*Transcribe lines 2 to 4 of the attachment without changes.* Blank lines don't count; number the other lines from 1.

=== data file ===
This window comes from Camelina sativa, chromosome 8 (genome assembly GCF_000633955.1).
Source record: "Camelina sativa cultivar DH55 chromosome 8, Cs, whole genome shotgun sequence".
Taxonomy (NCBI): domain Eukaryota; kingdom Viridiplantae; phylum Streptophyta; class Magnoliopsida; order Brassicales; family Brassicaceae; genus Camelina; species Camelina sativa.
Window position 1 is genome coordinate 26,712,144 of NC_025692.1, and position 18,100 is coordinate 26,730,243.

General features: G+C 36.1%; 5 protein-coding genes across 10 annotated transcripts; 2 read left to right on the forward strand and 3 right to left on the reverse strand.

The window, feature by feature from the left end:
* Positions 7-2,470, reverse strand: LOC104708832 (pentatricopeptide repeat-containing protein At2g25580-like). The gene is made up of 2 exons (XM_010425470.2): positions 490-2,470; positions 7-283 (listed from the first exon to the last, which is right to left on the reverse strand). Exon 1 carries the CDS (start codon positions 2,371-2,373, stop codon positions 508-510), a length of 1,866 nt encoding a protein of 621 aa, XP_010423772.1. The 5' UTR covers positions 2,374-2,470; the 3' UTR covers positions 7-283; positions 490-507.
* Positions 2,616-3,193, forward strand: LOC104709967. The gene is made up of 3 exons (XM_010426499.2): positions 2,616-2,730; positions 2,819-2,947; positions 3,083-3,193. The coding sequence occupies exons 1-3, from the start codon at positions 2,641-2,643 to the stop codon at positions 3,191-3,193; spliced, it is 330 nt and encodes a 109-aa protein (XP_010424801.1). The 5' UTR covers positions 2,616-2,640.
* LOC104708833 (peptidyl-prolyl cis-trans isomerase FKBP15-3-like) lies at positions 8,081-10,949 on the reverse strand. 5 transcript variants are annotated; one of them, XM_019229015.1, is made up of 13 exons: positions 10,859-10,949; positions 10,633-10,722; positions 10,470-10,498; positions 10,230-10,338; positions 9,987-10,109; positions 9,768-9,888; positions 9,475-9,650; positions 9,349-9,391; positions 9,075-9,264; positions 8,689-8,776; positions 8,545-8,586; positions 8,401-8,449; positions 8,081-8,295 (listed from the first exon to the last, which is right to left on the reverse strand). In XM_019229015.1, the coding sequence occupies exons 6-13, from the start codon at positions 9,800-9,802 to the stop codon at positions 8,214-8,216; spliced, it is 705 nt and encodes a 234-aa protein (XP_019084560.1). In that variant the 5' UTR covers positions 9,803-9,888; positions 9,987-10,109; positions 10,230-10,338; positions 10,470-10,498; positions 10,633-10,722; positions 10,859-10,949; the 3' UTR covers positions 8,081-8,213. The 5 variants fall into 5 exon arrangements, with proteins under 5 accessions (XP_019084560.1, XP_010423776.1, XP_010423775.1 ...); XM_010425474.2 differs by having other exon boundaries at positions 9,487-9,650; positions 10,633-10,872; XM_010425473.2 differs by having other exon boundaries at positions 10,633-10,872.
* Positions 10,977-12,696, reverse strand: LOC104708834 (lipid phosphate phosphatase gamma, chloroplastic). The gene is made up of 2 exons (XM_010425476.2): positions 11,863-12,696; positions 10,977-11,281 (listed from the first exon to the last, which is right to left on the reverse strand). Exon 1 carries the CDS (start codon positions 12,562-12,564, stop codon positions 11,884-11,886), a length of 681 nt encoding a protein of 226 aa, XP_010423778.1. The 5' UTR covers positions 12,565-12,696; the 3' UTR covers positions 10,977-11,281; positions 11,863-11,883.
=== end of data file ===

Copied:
Source record: "Camelina sativa cultivar DH55 chromosome 8, Cs, whole genome shotgun sequence".
Taxonomy (NCBI): domain Eukaryota; kingdom Viridiplantae; phylum Streptophyta; class Magnoliopsida; order Brassicales; family Brassicaceae; genus Camelina; species Camelina sativa.
Window position 1 is genome coordinate 26,712,144 of NC_025692.1, and position 18,100 is coordinate 26,730,243.